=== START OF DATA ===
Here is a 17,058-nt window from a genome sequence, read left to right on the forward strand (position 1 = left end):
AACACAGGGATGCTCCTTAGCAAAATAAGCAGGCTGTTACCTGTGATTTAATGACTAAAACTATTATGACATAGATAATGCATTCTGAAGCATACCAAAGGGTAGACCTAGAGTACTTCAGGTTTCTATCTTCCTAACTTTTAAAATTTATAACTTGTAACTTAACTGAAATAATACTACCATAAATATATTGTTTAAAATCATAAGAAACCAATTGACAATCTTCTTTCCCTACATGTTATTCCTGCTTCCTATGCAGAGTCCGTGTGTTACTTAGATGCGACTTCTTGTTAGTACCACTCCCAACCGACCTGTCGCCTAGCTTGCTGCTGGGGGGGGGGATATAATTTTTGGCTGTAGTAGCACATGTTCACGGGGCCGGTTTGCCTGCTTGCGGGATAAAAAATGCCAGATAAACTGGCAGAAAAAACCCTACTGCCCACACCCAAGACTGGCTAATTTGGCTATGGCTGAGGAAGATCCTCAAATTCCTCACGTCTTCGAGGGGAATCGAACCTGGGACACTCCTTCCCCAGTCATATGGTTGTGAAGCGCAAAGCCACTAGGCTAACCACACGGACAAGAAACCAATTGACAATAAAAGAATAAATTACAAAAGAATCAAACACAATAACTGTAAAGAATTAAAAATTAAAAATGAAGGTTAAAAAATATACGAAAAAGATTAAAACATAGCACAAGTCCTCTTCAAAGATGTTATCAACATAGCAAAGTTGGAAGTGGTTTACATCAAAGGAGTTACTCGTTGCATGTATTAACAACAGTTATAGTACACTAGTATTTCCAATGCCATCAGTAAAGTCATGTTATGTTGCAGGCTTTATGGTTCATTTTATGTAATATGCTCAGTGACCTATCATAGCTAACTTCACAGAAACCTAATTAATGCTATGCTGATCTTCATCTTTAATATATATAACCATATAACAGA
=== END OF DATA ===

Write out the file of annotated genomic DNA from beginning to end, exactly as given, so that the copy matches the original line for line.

Here is a 17,058-nt window from a genome sequence, read left to right on the forward strand (position 1 = left end):
AACACAGGGATGCTCCTTAGCAAAATAAGCAGGCTGTTACCTGTGATTTAATGACTAAAACTATTATGACATAGATAATGCATTCTGAAGCATACCAAAGGGTAGACCTAGAGTACTTCAGGTTTCTATCTTCCTAACTTTTAAAATTTATAACTTGTAACTTAACTGAAATAATACTACCATAAATATATTGTTTAAAATCATAAGAAACCAATTGACAATCTTCTTTCCCTACATGTTATTCCTGCTTCCTATGCAGAGTCCGTGTGTTACTTAGATGCGACTTCTTGTTAGTACCACTCCCAACCGACCTGTCGCCTAGCTTGCTGCTGGGGGGGGGGATATAATTTTTGGCTGTAGTAGCACATGTTCACGGGGCCGGTTTGCCTGCTTGCGGGATAAAAAATGCCAGATAAACTGGCAGAAAAAACCCTACTGCCCACACCCAAGACTGGCTAATTTGGCTATGGCTGAGGAAGATCCTCAAATTCCTCACGTCTTCGAGGGGAATCGAACCTGGGACACTCCTTCCCCAGTCATATGGTTGTGAAGCGCAAAGCCACTAGGCTAACCACACGGACAAGAAACCAATTGACAATAAAAGAATAAATTACAAAAGAATCAAACACAATAACTGTAAAGAATTAAAAATTAAAAATGAAGGTTAAAAAATATACGAAAAAGATTAAAACATAGCACAAGTCCTCTTCAAAGATGTTATCAACATAGCAAAGTTGGAAGTGGTTTACATCAAAGGAGTTACTCGTTGCATGTATTAACAACAGTTATAGTACACTAGTATTTCCAATGCCATCAGTAAAGTCATGTTATGTTGCAGGCTTTATGGTTCATTTTATGTAATATGCTCAGTGACCTATCATAGCTAACTTCACAGAAACCTAATTAATGCTATGCTGATCTTCATCTTTAATATATATAACCATATAACAGA